Tirade – Tirade Review

tirade-artworkEager to please pop punks Tirade are out for a good time on their debut self-titled EP. However there’s a severe lack of butts, or songs about butts, so the classification of pop is dubious. While the lack of an anarchic message also puts the punk part into question. These guys are more like college rock. Is that a bad thing?

While we wait to hear back from the establishment on whether it’s good for not [I wouldn’t wait up for it as I didn’t ask] understand that the juxtaposition of pop and punk is a two for one deal and that it’s tantamount to cultural appropriation. Making a mockery of punk culture by manipulating the style into a presentable and fashionable product.

The riffs Tirade sound are grungier than what their press release states. Add a bit of emo with the expression of the hardman vocals and voila. We have a better picture of what Tirade offer.

The music itself is funky and highly energetic, and even technically good, but despite this the EP shows so much restraint that it sounds like angels in bondage. Similar to the last days of Green Day or Feeder and where its Brit-pop sensibility is fit for Saturday morning TV. It’s music for for the Mummy Mafia.  To rebel without a cause seems to be the theme here with patronizing levels of psychopathic considerations.  The manufactured archetype of popular music is not something to aspire to.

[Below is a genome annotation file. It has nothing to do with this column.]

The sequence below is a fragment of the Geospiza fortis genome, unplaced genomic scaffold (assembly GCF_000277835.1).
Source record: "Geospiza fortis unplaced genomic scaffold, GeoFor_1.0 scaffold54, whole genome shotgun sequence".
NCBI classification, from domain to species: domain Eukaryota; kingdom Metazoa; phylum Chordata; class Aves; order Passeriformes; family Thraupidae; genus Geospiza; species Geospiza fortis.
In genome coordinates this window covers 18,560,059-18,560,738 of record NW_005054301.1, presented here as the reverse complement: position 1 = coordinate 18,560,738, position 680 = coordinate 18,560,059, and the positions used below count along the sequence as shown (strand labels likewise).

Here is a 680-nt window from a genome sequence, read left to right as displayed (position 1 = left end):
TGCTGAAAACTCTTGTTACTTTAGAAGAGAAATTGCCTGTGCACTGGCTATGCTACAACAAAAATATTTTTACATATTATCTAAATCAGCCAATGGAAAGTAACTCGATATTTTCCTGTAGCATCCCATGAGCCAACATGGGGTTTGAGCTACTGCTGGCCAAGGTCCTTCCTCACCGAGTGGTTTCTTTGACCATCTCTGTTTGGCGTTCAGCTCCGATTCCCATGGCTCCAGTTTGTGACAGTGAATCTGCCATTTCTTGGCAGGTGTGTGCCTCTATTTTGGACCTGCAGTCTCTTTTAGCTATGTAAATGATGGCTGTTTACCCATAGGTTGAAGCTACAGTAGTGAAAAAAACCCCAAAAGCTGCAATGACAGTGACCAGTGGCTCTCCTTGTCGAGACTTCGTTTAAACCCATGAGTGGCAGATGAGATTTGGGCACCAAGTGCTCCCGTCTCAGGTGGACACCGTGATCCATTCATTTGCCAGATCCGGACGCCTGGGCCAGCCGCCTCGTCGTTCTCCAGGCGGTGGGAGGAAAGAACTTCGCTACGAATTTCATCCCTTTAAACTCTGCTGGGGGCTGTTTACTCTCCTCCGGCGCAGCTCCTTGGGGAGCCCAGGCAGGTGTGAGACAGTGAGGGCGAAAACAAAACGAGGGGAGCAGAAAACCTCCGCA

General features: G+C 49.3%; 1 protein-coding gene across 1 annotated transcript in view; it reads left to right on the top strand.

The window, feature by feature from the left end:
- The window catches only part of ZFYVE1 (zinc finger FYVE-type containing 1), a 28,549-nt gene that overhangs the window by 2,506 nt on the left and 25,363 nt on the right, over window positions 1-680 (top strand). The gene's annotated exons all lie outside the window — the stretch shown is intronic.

The songs are rich with hooks pushing the concentrated blend of emotive sounds relentlessly to batter through the ears without any planning permission. Within the uniformity of a highly motivated expression the recording normalizes the passive aggressive intent.  Losing some of its charm in a dictatorial slaughter of atmosphere and negating the mood while forgetting to use music as a vehicle for liberation. Instead using it to hold and constrain fears rather than hopes.

Technically the first EP from the UK’s Tirade is a fine accomplishment but it unscrupulously tries to capitalize on the memory of others successes.  It’s a same shit different day release that brazenly tries to make as little an impact as possible, while  having an astringent set of songs that sound frivolously good while being condensed into a blender.


About David Oberlin 346 Articles
David Oberlin is a composer and visual artist who loves noise more than a tidy writing space. You can often find him in your dankest nightmares or on twitter @DieSkaarj while slugging the largest and blackest coffee his [REDACTED] loyalty card can provide.

Be the first to comment

Leave a Reply

Your email address will not be published.